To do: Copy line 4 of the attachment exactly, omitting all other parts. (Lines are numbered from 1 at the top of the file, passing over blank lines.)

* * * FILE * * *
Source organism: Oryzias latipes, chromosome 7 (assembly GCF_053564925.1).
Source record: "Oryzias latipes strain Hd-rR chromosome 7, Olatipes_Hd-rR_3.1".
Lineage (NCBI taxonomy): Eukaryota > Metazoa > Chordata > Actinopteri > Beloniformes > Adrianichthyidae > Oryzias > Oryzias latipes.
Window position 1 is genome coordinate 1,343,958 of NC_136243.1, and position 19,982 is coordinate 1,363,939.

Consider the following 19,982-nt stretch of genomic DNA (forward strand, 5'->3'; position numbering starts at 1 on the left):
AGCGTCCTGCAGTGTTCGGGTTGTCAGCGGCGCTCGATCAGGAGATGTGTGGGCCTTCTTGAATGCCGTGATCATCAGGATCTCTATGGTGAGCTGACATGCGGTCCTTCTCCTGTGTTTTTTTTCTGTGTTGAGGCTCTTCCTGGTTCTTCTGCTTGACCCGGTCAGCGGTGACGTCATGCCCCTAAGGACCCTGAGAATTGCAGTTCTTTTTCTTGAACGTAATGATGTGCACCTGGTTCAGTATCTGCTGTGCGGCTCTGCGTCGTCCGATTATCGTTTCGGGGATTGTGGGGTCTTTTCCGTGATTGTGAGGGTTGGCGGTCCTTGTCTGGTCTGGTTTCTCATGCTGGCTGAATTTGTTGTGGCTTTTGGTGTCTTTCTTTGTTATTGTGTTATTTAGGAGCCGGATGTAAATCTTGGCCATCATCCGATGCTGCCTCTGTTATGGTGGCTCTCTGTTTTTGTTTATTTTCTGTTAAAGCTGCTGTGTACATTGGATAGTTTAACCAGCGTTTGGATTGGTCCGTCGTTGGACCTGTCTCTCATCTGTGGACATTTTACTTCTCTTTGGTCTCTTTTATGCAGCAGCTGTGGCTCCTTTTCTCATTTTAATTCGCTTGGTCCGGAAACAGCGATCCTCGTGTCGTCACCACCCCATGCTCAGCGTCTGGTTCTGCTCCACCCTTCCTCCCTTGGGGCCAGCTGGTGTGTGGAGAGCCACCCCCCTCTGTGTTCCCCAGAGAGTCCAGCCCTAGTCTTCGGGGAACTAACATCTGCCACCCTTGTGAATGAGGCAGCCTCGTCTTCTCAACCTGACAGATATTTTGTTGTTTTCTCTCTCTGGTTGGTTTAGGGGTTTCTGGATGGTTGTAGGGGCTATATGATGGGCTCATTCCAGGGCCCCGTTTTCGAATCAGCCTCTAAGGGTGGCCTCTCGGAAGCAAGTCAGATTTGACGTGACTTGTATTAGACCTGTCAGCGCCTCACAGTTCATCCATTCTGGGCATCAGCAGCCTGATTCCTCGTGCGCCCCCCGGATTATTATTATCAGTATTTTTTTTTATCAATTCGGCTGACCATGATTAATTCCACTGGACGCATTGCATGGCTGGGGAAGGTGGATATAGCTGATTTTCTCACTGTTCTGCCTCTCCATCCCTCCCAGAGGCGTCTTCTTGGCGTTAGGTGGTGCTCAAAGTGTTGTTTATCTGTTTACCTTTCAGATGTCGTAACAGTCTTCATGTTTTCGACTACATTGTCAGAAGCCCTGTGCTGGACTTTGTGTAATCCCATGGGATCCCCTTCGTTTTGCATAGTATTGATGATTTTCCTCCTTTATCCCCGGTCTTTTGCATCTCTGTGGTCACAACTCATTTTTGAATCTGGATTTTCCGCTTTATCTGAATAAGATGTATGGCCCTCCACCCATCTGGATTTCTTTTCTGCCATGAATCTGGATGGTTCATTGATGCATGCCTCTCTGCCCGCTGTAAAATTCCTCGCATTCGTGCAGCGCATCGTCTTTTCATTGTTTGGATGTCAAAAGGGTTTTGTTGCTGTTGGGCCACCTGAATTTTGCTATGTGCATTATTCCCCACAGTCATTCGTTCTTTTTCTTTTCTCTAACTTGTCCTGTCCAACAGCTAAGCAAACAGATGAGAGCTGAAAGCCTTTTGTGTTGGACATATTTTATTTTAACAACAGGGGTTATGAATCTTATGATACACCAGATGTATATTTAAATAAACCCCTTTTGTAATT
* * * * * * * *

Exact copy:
Window position 1 is genome coordinate 1,343,958 of NC_136243.1, and position 19,982 is coordinate 1,363,939.